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The Zero-G 42891 includes six picture modes. Standard is the default and best option with calibration controls available. While adjustment is not strictly necessary, there are visible gains to be had.
Grayscale and Gamma Tracking
Though the average error isn’t too high, there is a visible blue tint in the brighter parts of the image. It’s more obvious in neutral gray and white tones; primary colors aren’t affected. Calibration isn’t strictly necessary, but I recommend trying the settings from page one. Gamma tracks well until the 60% step where it goes a bit light. However, this is a minor error.
The RGB sliders have low resolution, which means each click results in a big change. That makes a precise calibration difficult, but I got all the DeltaE numbers under three after a little trial and error. Gamma is a little lighter at 80 and 90 percent, but this is an acceptable compromise. The picture is visibly improved.
The Zero-G 42891’s 3.76dE grayscale error is average among low-priced gaming monitors. You can enjoy it without calibration, but improvements are possible. I couldn’t get the end result under 1dE like the others but at 1.57dE, there are no visible problems.
Gamma tracking is good in the lower two-thirds of the brightness scale but at 80% brightness, the values are a tad too bright. In practice, this reduces highlight detail just a little. I’m picking nits for sure. A value range of 0.24 and a 3.64% deviation is still in the very good category.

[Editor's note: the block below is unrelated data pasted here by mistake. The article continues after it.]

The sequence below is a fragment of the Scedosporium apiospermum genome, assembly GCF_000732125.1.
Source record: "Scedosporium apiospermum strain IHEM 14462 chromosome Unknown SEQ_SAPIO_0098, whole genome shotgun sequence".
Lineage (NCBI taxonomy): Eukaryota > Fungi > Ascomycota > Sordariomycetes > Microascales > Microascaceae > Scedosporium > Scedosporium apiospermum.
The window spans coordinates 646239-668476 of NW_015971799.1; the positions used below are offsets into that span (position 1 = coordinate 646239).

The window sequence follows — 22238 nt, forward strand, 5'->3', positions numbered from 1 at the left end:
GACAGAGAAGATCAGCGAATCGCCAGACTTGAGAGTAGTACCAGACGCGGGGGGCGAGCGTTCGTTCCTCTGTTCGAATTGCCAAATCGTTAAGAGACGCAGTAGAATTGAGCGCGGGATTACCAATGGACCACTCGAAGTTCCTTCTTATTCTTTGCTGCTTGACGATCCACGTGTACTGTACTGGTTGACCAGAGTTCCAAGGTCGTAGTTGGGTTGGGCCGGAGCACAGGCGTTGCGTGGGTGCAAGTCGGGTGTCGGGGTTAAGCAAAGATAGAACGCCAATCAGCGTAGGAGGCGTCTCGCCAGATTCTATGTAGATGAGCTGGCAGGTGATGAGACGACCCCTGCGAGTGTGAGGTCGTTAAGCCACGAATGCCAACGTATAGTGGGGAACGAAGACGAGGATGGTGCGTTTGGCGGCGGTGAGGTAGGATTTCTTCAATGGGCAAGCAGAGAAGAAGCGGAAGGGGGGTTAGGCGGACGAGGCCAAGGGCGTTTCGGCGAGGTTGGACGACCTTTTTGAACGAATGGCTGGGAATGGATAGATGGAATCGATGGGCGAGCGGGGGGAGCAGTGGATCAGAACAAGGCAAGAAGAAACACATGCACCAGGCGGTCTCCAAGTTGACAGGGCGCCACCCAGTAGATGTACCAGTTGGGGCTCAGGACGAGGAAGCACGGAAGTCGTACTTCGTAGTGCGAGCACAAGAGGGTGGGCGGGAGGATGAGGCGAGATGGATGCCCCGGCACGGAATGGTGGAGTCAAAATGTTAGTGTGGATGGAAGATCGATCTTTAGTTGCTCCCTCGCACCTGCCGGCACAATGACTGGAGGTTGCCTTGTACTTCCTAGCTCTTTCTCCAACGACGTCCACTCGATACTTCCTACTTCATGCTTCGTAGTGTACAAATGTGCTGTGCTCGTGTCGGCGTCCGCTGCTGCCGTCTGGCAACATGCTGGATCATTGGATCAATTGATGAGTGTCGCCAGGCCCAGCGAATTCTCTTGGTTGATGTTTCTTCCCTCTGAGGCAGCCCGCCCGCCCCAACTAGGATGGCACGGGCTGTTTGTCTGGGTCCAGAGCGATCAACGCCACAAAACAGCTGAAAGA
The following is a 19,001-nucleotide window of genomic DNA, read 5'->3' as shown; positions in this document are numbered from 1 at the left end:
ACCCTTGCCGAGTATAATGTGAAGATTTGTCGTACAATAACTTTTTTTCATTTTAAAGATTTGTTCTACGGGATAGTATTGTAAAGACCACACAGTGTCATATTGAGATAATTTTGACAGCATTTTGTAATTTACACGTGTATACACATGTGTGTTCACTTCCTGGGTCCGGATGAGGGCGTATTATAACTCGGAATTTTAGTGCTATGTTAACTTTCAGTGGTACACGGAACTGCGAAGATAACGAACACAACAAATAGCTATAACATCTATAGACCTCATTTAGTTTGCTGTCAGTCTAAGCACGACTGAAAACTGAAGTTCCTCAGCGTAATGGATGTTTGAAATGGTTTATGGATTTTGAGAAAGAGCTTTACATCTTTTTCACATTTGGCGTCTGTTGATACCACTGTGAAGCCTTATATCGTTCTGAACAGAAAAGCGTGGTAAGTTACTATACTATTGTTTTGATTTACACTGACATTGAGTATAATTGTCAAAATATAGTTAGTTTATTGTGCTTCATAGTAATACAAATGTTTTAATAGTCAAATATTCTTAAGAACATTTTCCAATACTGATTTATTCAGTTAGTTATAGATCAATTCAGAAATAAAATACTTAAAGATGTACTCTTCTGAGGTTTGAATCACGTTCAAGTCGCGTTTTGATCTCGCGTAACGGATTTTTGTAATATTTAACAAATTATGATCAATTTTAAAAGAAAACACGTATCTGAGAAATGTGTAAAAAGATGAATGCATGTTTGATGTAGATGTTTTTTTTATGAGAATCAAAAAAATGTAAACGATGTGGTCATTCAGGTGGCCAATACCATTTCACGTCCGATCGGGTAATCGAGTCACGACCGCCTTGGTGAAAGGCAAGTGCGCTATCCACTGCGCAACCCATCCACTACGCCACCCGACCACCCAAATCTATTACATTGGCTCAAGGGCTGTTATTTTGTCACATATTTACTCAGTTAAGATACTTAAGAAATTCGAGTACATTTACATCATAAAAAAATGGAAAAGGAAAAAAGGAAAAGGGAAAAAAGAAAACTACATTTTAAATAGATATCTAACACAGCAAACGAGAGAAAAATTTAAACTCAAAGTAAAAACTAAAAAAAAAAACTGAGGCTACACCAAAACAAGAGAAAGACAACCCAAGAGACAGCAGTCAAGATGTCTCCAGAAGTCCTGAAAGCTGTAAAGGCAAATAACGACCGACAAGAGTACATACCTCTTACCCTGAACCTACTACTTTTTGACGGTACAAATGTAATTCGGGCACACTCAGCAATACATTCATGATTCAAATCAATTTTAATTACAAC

Color Gamut Accuracy
You can see the Zero-G 42891’s wide color gamut clearly represented in the charts. Only green is a little under-saturated, like nearly all extended color monitors. The only issues with the default chart are hue errors in cyan and magenta. Saturation targets are very close to correct.
Calibration fixes the hue errors and brings the saturation values even closer to perfect. This is excellent performance in the DCI-P3 realm. My only complaint is there’s no sRGB mode. While few users will care about this, the choice to use the correct gamut with SDR content should be there.
With a calibrated gamut error of just 1.62dE, the Zero-G 42891 takes the color gamut accuracy crown in this competitive field. It impressively pips the Corsair, which costs more than double the price. This accuracy is great to see from any monitor and even better from a budget screen.
The Zero-G 42891 has a tick more color volume than most wide gamut monitors I’ve tested. It has just a little more green, which balances well with the spot-on red and blue primaries. Obviously, sRGB volume is very high because there’s only one gamut available. If you want to use the Zero-G 42891 in a color-critical application, you’ll need a compensation profile in place.
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Christian Eberle is a Contributing Editor for Tom's Hardware US. He's a veteran reviewer of A/V equipment, specializing in monitors.
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This is very frustrating... I have a 30" 2560x1600 monitor (HP ZR30w), which I really love... it has been my treasured gaming machine for over a decade now... the only drawback, is that it doesn't have any of the modern bling - >60hz, adaptive sync, other fancy stuff...Reply
I would love to look at a new monitor with newer tech... but I'm still holding out for 16:10 aspect ratio... maybe I will just die here with the other old farts...